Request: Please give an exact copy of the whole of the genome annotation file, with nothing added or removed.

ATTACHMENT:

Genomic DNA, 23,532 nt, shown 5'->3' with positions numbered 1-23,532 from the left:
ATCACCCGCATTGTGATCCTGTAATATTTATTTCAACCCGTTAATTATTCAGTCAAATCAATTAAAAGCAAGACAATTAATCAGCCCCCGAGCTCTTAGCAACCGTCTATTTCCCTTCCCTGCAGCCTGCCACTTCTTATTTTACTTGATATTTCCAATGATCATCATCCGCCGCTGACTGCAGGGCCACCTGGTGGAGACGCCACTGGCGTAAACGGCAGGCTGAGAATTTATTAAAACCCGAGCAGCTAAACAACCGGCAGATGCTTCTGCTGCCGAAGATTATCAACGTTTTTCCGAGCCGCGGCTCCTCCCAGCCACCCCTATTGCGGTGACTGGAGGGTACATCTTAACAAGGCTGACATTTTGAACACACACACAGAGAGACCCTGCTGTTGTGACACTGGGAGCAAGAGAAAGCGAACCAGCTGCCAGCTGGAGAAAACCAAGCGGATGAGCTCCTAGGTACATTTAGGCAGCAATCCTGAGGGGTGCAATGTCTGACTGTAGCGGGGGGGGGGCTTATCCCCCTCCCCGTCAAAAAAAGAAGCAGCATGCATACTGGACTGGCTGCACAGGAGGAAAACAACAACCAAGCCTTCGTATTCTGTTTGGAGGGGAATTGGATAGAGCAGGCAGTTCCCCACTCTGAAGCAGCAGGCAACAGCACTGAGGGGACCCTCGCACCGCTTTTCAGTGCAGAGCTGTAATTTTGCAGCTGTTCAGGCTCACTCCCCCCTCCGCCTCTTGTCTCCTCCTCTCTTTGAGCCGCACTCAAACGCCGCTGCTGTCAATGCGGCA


Genomic DNA, 23,532 nt, shown 5'->3' with positions numbered 1-23,532 from the left:
ATCACCCGCATTGTGATCCTGTAATATTTATTTCAACCCGTTAATTATTCAGTCAAATCAATTAAAAGCAAGACAATTAATCAGCCCCCGAGCTCTTAGCAACCGTCTATTTCCCTTCCCTGCAGCCTGCCACTTCTTATTTTACTTGATATTTCCAATGATCATCATCCGCCGCTGACTGCAGGGCCACCTGGTGGAGACGCCACTGGCGTAAACGGCAGGCTGAGAATTTATTAAAACCCGAGCAGCTAAACAACCGGCAGATGCTTCTGCTGCCGAAGATTATCAACGTTTTTCCGAGCCGCGGCTCCTCCCAGCCACCCCTATTGCGGTGACTGGAGGGTACATCTTAACAAGGCTGACATTTTGAACACACACACAGAGAGACCCTGCTGTTGTGACACTGGGAGCAAGAGAAAGCGAACCAGCTGCCAGCTGGAGAAAACCAAGCGGATGAGCTCCTAGGTACATTTAGGCAGCAATCCTGAGGGGTGCAATGTCTGACTGTAGCGGGGGGGGGGCTTATCCCCCTCCCCGTCAAAAAAAGAAGCAGCATGCATACTGGACTGGCTGCACAGGAGGAAAACAACAACCAAGCCTTCGTATTCTGTTTGGAGGGGAATTGGATAGAGCAGGCAGTTCCCCACTCTGAAGCAGCAGGCAACAGCACTGAGGGGACCCTCGCACCGCTTTTCAGTGCAGAGCTGTAATTTTGCAGCTGTTCAGGCTCACTCCCCCCTCCGCCTCTTGTCTCCTCCTCTCTTTGAGCCGCACTCAAACGCCGCTGCTGTCAATGCGGCA